7th Experimental Archaeology Conference Abstract – Heather Hopkins et al
The influence of the dyers’ craft on experimental context: investigating the affect of metals in the dyeing industry of Pompeii
Heather Hopkins, Katrin Kania, Sabine Ringenberg
The manufacturing apparatus of Pompeii survived the volcanic eruption in AD79 in situ, allowing a reconstruction of workshops and industries. This, in turn, allows an understanding of Pompeii’s scale of manufacture and economic significance, and its place in the Roman world. The manufacturing capacity of Pompeii’s dyeing industry was calculated following research and experiments with a replica apparatus. A survey of the 40 original apparatus showed that the kettles were made from lead. This metal is weak with a low melting point and the kettles had deformed during use. A computer simulation showed that despite this, the kettles did not break. These findings formed the basis of an understanding of the dyeing industry, but questions remained, such as why lead had been used when it is physically unstable, as iron and copper were available.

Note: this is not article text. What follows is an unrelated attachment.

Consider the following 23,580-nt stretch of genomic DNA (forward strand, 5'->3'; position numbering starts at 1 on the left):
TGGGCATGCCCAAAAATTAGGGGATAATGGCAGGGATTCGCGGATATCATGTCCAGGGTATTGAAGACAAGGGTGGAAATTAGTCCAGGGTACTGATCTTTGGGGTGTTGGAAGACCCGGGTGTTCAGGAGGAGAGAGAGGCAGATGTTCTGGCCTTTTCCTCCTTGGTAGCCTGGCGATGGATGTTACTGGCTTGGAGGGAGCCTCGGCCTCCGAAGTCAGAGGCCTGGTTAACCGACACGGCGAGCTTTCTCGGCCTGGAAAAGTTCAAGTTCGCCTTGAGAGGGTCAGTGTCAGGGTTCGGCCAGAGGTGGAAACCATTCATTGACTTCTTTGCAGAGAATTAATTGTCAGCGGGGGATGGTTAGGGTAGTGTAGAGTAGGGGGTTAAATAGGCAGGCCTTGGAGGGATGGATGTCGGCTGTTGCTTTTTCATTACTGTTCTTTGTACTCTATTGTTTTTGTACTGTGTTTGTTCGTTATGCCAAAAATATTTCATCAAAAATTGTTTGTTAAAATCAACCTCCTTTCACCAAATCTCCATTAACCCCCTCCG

Possible answers only emerged during exchange with a professional historic dyer, whose craft experience lead to a reinterpretation of the apparatus. An experiment was undertaken to investigate the effects on the wool dyeing process of iron, copper or lead when used as a kettle material. Two dyes were tested and both gave spectacular, unforeseen results that have allowed a better understanding of the Romans’ choice.